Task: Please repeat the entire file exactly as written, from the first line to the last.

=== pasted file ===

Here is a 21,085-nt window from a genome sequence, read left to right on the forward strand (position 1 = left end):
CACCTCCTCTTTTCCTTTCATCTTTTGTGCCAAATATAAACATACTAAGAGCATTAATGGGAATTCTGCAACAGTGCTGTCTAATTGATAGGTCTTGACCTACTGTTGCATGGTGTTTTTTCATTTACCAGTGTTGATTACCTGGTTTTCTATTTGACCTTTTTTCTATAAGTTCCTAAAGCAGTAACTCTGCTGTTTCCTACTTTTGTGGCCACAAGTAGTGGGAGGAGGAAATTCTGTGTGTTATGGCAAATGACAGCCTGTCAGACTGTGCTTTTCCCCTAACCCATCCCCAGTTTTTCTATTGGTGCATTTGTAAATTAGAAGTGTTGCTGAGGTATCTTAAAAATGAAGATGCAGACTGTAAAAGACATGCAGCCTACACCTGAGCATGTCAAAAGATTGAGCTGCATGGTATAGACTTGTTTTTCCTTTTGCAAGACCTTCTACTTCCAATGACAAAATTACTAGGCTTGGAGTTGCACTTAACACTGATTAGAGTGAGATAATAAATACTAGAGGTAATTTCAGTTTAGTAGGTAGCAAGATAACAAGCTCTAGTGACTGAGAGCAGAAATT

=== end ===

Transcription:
Here is a 21,085-nt window from a genome sequence, read left to right on the forward strand (position 1 = left end):
CACCTCCTCTTTTCCTTTCATCTTTTGTGCCAAATATAAACATACTAAGAGCATTAATGGGAATTCTGCAACAGTGCTGTCTAATTGATAGGTCTTGACCTACTGTTGCATGGTGTTTTTTCATTTACCAGTGTTGATTACCTGGTTTTCTATTTGACCTTTTTTCTATAAGTTCCTAAAGCAGTAACTCTGCTGTTTCCTACTTTTGTGGCCACAAGTAGTGGGAGGAGGAAATTCTGTGTGTTATGGCAAATGACAGCCTGTCAGACTGTGCTTTTCCCCTAACCCATCCCCAGTTTTTCTATTGGTGCATTTGTAAATTAGAAGTGTTGCTGAGGTATCTTAAAAATGAAGATGCAGACTGTAAAAGACATGCAGCCTACACCTGAGCATGTCAAAAGATTGAGCTGCATGGTATAGACTTGTTTTTCCTTTTGCAAGACCTTCTACTTCCAATGACAAAATTACTAGGCTTGGAGTTGCACTTAACACTGATTAGAGTGAGATAATAAATACTAGAGGTAATTTCAGTTTAGTAGGTAGCAAGATAACAAGCTCTAGTGACTGAGAGCAGAAATT